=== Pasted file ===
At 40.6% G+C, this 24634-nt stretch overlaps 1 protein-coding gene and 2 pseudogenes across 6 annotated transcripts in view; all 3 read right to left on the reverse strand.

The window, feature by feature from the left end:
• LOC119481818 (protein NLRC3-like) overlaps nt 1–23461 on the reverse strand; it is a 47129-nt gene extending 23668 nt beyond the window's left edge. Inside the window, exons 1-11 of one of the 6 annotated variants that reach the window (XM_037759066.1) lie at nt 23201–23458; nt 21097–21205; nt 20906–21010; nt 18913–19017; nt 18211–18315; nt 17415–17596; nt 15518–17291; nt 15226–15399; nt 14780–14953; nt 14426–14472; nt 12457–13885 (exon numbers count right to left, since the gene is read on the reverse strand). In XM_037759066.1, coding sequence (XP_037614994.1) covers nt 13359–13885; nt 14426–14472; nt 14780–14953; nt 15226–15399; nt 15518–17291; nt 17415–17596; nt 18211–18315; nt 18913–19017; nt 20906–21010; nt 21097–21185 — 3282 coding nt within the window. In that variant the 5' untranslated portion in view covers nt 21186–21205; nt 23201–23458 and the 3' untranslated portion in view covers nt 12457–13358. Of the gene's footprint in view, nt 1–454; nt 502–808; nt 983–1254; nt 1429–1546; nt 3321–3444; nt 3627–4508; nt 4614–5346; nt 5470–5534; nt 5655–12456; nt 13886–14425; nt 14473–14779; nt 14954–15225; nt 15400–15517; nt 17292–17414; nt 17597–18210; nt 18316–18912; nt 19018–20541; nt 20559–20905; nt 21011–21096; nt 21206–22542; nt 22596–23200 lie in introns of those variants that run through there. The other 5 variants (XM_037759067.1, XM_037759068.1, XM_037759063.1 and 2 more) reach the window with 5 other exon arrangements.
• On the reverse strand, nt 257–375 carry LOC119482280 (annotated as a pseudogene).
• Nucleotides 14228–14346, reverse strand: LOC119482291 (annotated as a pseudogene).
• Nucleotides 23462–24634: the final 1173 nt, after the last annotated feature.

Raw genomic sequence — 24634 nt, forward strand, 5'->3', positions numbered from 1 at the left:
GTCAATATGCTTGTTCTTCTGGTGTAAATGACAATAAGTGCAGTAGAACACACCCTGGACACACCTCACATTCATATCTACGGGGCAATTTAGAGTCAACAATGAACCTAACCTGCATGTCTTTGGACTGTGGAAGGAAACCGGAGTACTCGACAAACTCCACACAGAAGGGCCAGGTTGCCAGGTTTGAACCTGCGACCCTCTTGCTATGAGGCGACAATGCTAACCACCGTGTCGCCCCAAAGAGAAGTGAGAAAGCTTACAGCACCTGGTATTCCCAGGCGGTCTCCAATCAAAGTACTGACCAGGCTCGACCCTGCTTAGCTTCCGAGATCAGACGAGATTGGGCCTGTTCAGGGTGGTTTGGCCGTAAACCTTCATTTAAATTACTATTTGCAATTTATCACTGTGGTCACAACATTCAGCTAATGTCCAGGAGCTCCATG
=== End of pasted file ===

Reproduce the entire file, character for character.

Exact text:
At 40.6% G+C, this 24634-nt stretch overlaps 1 protein-coding gene and 2 pseudogenes across 6 annotated transcripts in view; all 3 read right to left on the reverse strand.

The window, feature by feature from the left end:
• LOC119481818 (protein NLRC3-like) overlaps nt 1–23461 on the reverse strand; it is a 47129-nt gene extending 23668 nt beyond the window's left edge. Inside the window, exons 1-11 of one of the 6 annotated variants that reach the window (XM_037759066.1) lie at nt 23201–23458; nt 21097–21205; nt 20906–21010; nt 18913–19017; nt 18211–18315; nt 17415–17596; nt 15518–17291; nt 15226–15399; nt 14780–14953; nt 14426–14472; nt 12457–13885 (exon numbers count right to left, since the gene is read on the reverse strand). In XM_037759066.1, coding sequence (XP_037614994.1) covers nt 13359–13885; nt 14426–14472; nt 14780–14953; nt 15226–15399; nt 15518–17291; nt 17415–17596; nt 18211–18315; nt 18913–19017; nt 20906–21010; nt 21097–21185 — 3282 coding nt within the window. In that variant the 5' untranslated portion in view covers nt 21186–21205; nt 23201–23458 and the 3' untranslated portion in view covers nt 12457–13358. Of the gene's footprint in view, nt 1–454; nt 502–808; nt 983–1254; nt 1429–1546; nt 3321–3444; nt 3627–4508; nt 4614–5346; nt 5470–5534; nt 5655–12456; nt 13886–14425; nt 14473–14779; nt 14954–15225; nt 15400–15517; nt 17292–17414; nt 17597–18210; nt 18316–18912; nt 19018–20541; nt 20559–20905; nt 21011–21096; nt 21206–22542; nt 22596–23200 lie in introns of those variants that run through there. The other 5 variants (XM_037759067.1, XM_037759068.1, XM_037759063.1 and 2 more) reach the window with 5 other exon arrangements.
• On the reverse strand, nt 257–375 carry LOC119482280 (annotated as a pseudogene).
• Nucleotides 14228–14346, reverse strand: LOC119482291 (annotated as a pseudogene).
• Nucleotides 23462–24634: the final 1173 nt, after the last annotated feature.

Raw genomic sequence — 24634 nt, forward strand, 5'->3', positions numbered from 1 at the left:
GTCAATATGCTTGTTCTTCTGGTGTAAATGACAATAAGTGCAGTAGAACACACCCTGGACACACCTCACATTCATATCTACGGGGCAATTTAGAGTCAACAATGAACCTAACCTGCATGTCTTTGGACTGTGGAAGGAAACCGGAGTACTCGACAAACTCCACACAGAAGGGCCAGGTTGCCAGGTTTGAACCTGCGACCCTCTTGCTATGAGGCGACAATGCTAACCACCGTGTCGCCCCAAAGAGAAGTGAGAAAGCTTACAGCACCTGGTATTCCCAGGCGGTCTCCAATCAAAGTACTGACCAGGCTCGACCCTGCTTAGCTTCCGAGATCAGACGAGATTGGGCCTGTTCAGGGTGGTTTGGCCGTAAACCTTCATTTAAATTACTATTTGCAATTTATCACTGTGGTCACAACATTCAGCTAATGTCCAGGAGCTCCATG